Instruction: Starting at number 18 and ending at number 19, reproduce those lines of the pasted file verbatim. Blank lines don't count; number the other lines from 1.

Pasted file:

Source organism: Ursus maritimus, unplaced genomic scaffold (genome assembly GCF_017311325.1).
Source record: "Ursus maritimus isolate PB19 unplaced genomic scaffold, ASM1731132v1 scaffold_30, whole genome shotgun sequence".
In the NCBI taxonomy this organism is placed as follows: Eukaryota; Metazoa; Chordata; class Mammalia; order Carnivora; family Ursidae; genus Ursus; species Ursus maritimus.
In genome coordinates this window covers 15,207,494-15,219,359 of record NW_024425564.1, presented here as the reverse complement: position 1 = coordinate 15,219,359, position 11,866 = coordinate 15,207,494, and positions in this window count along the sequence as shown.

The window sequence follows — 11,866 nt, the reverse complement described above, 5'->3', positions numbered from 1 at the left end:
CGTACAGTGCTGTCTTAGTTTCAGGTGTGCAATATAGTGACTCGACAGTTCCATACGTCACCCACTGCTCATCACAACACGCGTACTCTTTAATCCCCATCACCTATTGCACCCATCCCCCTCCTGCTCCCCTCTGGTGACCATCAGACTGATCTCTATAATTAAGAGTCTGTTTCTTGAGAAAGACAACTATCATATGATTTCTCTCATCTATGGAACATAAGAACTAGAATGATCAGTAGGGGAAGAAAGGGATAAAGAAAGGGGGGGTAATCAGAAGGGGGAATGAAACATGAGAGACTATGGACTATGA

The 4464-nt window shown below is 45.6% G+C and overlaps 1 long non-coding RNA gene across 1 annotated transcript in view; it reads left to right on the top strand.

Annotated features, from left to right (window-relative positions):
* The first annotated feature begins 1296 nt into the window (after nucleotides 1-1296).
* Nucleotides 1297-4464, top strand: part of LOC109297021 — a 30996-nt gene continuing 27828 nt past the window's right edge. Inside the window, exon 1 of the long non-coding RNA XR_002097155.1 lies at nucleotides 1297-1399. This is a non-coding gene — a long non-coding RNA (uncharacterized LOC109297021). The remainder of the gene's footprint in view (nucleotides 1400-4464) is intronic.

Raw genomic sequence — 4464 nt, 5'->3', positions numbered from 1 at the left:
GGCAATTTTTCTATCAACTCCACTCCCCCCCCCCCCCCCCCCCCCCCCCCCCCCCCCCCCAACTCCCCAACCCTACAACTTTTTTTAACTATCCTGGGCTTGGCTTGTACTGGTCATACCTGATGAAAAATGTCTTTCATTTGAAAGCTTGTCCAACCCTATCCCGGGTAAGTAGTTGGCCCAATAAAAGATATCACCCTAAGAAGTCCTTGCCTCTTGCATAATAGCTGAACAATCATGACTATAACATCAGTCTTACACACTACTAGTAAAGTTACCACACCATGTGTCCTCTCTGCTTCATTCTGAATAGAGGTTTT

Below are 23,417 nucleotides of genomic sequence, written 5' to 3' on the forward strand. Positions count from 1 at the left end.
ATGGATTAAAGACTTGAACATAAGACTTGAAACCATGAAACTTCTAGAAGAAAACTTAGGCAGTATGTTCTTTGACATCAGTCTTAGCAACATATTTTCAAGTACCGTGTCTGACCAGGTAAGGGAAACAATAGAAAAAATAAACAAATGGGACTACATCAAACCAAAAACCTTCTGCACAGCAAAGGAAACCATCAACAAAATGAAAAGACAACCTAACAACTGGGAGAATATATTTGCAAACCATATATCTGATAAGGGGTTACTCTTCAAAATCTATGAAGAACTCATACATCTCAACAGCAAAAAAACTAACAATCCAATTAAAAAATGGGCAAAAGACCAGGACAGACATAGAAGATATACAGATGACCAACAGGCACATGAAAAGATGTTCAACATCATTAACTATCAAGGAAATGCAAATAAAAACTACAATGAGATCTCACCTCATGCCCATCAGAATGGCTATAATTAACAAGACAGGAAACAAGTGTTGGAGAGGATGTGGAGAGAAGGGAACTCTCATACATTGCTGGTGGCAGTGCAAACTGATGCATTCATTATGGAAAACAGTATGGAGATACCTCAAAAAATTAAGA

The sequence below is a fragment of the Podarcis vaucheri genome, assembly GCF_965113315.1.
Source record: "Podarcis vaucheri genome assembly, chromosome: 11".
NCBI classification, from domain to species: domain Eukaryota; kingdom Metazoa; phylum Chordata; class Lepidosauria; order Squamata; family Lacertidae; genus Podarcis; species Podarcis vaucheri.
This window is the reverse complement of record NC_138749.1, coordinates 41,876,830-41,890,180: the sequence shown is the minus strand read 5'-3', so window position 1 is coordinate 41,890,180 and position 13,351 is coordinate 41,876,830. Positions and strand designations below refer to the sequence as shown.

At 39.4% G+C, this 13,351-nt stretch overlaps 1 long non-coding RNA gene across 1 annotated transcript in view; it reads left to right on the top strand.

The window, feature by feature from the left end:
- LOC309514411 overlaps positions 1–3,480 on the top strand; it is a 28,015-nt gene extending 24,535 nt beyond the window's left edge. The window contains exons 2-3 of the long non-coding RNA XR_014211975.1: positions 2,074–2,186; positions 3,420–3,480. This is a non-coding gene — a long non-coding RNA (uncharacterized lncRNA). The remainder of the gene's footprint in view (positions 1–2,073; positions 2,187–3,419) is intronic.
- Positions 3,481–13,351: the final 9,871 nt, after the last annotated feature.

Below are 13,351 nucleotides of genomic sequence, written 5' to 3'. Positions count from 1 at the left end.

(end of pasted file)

This window is the reverse complement of record NC_138749.1, coordinates 41,876,830-41,890,180: the sequence shown is the minus strand read 5'-3', so window position 1 is coordinate 41,890,180 and position 13,351 is coordinate 41,876,830. Positions and strand designations below refer to the sequence as shown.

At 39.4% G+C, this 13,351-nt stretch overlaps 1 long non-coding RNA gene across 1 annotated transcript in view; it reads left to right on the top strand.